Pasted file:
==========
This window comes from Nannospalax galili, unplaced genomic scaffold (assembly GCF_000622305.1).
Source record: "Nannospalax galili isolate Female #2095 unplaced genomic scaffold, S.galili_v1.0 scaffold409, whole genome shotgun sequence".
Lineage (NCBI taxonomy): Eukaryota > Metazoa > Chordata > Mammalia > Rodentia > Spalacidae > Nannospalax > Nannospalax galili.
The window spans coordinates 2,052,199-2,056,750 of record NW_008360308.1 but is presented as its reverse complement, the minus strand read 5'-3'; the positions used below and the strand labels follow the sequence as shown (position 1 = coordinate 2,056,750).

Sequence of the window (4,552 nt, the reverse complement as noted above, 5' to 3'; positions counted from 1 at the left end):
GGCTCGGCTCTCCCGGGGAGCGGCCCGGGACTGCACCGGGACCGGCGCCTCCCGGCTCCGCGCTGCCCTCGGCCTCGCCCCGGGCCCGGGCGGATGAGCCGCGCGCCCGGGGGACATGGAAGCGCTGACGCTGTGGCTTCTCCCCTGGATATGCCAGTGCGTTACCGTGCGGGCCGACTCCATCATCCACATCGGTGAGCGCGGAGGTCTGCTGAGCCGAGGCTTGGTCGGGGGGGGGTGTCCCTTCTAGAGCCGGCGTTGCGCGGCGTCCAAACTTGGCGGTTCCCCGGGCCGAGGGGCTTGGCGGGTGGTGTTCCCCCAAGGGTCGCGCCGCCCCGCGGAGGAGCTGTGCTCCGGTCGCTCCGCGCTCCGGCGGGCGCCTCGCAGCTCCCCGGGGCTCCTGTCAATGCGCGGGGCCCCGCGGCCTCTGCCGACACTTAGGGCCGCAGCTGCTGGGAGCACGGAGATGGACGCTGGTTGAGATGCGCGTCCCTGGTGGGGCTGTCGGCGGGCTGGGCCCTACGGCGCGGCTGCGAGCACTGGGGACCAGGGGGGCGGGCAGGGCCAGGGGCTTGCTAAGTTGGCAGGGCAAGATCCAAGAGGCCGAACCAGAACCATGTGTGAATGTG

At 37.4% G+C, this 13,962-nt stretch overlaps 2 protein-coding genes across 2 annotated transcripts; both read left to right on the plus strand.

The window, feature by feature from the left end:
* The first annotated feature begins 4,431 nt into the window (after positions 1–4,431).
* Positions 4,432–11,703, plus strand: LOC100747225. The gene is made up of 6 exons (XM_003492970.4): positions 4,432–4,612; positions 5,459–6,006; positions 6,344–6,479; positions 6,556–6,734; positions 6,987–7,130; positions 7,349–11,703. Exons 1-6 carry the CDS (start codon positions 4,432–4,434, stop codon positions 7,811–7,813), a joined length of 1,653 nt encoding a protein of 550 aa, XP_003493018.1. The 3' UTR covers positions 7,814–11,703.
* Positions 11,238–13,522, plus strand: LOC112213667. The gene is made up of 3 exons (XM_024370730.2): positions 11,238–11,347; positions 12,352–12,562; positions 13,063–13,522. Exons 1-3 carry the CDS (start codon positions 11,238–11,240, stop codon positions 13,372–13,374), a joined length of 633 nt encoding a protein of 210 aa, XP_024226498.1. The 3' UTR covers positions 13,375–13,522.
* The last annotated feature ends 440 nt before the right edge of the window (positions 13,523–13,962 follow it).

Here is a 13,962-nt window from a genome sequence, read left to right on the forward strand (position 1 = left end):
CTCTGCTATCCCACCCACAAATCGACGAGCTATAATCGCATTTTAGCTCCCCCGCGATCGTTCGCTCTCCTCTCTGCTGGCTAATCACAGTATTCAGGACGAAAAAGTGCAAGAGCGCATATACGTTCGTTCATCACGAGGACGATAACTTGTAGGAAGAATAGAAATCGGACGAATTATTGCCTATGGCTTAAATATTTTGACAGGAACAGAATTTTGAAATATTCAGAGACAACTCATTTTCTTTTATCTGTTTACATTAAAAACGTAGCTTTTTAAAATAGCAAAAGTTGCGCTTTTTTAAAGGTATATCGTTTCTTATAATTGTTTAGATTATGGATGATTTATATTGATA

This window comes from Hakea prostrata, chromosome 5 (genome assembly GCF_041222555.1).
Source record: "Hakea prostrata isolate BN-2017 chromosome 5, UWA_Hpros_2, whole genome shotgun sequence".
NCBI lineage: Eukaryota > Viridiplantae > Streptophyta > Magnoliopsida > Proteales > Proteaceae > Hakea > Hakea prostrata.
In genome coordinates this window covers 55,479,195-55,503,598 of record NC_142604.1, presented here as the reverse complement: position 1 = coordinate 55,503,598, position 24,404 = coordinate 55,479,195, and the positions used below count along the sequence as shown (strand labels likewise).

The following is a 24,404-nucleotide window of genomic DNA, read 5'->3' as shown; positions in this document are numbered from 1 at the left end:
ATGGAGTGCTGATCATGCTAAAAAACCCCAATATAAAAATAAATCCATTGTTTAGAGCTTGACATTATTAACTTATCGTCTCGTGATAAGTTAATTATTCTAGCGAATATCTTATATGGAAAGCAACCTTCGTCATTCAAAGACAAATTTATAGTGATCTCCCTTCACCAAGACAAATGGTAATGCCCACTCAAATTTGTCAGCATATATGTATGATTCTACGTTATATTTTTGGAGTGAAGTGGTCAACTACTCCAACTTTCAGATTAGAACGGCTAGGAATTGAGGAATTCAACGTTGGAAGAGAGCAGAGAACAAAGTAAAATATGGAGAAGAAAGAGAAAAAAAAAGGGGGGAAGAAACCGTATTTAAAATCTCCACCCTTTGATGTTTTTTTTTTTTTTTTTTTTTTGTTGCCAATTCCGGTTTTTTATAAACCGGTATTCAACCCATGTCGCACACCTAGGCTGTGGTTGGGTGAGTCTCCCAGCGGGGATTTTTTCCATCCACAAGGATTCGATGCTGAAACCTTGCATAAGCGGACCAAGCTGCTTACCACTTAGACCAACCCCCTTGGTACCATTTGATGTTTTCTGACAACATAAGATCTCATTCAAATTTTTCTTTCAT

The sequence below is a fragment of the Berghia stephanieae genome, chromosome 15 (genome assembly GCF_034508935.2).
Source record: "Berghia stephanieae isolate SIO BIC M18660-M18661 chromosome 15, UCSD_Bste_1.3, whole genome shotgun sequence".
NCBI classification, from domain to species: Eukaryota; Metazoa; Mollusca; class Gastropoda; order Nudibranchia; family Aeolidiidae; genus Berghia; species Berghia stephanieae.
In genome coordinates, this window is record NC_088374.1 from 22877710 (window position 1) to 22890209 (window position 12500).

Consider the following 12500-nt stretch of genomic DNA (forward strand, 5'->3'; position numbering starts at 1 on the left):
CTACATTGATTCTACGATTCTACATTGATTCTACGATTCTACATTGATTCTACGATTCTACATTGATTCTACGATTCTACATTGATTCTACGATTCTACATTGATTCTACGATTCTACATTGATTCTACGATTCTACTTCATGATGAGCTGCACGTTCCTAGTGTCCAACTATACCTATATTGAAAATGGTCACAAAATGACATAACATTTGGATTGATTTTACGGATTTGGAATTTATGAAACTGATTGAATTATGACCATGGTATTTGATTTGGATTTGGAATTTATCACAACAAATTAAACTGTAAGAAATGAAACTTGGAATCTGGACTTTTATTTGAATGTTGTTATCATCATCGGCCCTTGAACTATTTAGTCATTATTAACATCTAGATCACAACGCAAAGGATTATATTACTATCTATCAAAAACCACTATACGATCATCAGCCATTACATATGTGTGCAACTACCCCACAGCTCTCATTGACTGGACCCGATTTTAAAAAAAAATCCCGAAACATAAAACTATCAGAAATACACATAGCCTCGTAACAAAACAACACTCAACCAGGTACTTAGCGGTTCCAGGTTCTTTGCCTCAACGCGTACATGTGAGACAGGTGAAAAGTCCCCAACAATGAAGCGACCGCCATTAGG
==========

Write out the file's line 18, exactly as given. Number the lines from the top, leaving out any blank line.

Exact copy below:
In genome coordinates this window covers 55,479,195-55,503,598 of record NC_142604.1, presented here as the reverse complement: position 1 = coordinate 55,503,598, position 24,404 = coordinate 55,479,195, and the positions used below count along the sequence as shown (strand labels likewise).